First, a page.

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Taxi drivers WARNED to get familiar with new disability legislation dictating when to activate meter

Image credit: LEVC

Taxi drivers are being warned to familiarise themselves with new disability legislation that dictates when the taxi meter is switched on and off.

According to industry sources, some transport authorities are encouraging wheelchair users to ‘record and upload footage of drivers’ who may be unaware of the changes for prosecution.

New laws that arrived this summer have ensured the 13.7 million disabled people in England, Scotland and Wales receive the assistance they need and will not be charged over the odds when using taxis and private hire vehicles (PHVs).

The new Taxis and Private Hire Vehicles (Disabled Persons) Act 2022, which came into force on 28 June, is the most significant change to taxi accessibility legislation since the Equality Act was introduced 12 years ago.

The 2022 Act amends the Equality Act 2010 to place duties on taxi drivers and PHV drivers and operators, so any disabled person has specific rights and protections to be transported and receive assistance when using a taxi or PHV without being charged extra.

As part of the amendments, taxi and PHV drivers could face fines of up to £1,000 if they fail to provide reasonable mobility assistance to disabled passengers taking a pre-booked vehicle.

This will also ensure that visually impaired passengers will be assisted by drivers to help them identify or find the vehicle. There will also be a duty for local authorities to publicly identify wheelchair-accessible vehicles in their fleets.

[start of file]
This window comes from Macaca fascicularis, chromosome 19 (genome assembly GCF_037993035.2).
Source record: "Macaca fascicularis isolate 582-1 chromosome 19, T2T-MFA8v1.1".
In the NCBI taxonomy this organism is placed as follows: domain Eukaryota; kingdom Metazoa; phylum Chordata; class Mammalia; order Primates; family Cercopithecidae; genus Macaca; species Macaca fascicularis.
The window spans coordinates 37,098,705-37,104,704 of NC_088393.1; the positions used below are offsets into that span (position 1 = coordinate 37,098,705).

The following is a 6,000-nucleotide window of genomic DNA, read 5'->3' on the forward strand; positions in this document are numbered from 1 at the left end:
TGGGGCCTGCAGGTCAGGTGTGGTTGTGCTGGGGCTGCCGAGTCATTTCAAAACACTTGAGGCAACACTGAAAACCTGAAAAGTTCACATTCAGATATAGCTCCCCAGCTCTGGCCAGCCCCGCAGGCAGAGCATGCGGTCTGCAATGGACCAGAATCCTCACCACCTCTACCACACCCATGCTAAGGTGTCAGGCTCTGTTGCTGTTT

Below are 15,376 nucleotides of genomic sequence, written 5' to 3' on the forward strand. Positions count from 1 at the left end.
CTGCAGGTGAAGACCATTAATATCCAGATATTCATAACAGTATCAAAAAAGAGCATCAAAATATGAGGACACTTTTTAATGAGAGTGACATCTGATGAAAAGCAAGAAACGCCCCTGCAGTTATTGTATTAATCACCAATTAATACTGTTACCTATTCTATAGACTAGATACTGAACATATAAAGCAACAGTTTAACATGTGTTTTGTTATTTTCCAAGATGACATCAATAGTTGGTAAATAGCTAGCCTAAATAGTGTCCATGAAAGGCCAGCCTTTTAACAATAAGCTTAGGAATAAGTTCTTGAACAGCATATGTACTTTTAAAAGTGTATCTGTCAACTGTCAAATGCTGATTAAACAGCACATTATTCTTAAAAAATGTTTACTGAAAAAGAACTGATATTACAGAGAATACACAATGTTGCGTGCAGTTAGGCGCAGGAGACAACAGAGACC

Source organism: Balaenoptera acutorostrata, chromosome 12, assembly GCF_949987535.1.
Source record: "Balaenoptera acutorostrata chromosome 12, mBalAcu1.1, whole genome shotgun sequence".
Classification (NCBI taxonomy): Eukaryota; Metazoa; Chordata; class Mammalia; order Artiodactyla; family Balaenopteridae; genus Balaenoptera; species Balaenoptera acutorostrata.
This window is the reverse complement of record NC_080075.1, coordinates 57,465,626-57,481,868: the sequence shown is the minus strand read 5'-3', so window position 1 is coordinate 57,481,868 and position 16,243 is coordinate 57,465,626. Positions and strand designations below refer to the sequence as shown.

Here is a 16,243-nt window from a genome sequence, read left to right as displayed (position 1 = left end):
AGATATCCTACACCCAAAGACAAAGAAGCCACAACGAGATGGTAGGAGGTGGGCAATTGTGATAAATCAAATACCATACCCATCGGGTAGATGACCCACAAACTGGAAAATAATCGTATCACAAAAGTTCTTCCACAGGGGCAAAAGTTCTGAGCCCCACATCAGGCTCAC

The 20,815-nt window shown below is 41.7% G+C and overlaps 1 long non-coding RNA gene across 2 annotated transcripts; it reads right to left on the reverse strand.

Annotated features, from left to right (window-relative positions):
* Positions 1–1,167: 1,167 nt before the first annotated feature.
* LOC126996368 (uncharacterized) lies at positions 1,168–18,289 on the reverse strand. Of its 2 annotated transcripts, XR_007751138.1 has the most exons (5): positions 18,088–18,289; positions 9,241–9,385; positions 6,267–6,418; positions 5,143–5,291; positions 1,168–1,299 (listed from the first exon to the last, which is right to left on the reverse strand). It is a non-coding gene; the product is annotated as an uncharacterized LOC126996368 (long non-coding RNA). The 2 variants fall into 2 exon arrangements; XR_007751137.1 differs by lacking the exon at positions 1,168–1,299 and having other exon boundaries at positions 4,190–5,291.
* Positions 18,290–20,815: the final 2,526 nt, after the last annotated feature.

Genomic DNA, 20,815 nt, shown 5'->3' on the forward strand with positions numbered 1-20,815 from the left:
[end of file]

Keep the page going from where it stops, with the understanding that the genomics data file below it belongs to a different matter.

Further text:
Steve McNamara, General Secretary of the Licensed Taxi Drivers’ Association (LTDA), remains concerned that not all cab drivers are aware of the changes.

A small number of complaints have been received where drivers have started the meter when the hail was made, rather than started after the assistance has been provided.

Steve McNamara said in TAXI Newspaper: “The 2022 Act amends the 2010 Equality Act to place duties on taxi drivers and PHV drivers and operators, and to give disabled people specific rights and protections to be transported and receive assistance without, being charged extra. The requirement not to charge a disabled person extra means that a meter should not be activated before, or left running, whilst the driver performs duties required by the Equality Act 2010, which would include helping a passenger into the vehicle, deploying the ramp etc.

“This was also upheld in a now stated case, which confirmed that you must not start the meter until the wheelchair user is in the cab, the wheelchair is secured, the ramps stowed away, and you are ready to start the actual journey. Similarly, the meter must be stopped when you reach your destination, and not left running until the passenger is safely out of the cab and the ramps stowed.

“There are still lots of cabbies, who aren’t aware of this and who believe that the meter is set from the moment you are hired and ended when the passenger has alighted the cab. This practice in relation to disabled passengers and their carers, and specifically wheelchair users, has been ruled as ‘over charging’ by the High Court. TfL now actively consider prosecutions against drivers in these situations, and we understand they are encouraging wheelchair users to record and upload footage of drivers, who do otherwise.

“So far, we have seen only a handful of these complaints against LTDA members, and we have successfully responded to all of them, but they do seem to be on the increase and forewarned is forearmed.”


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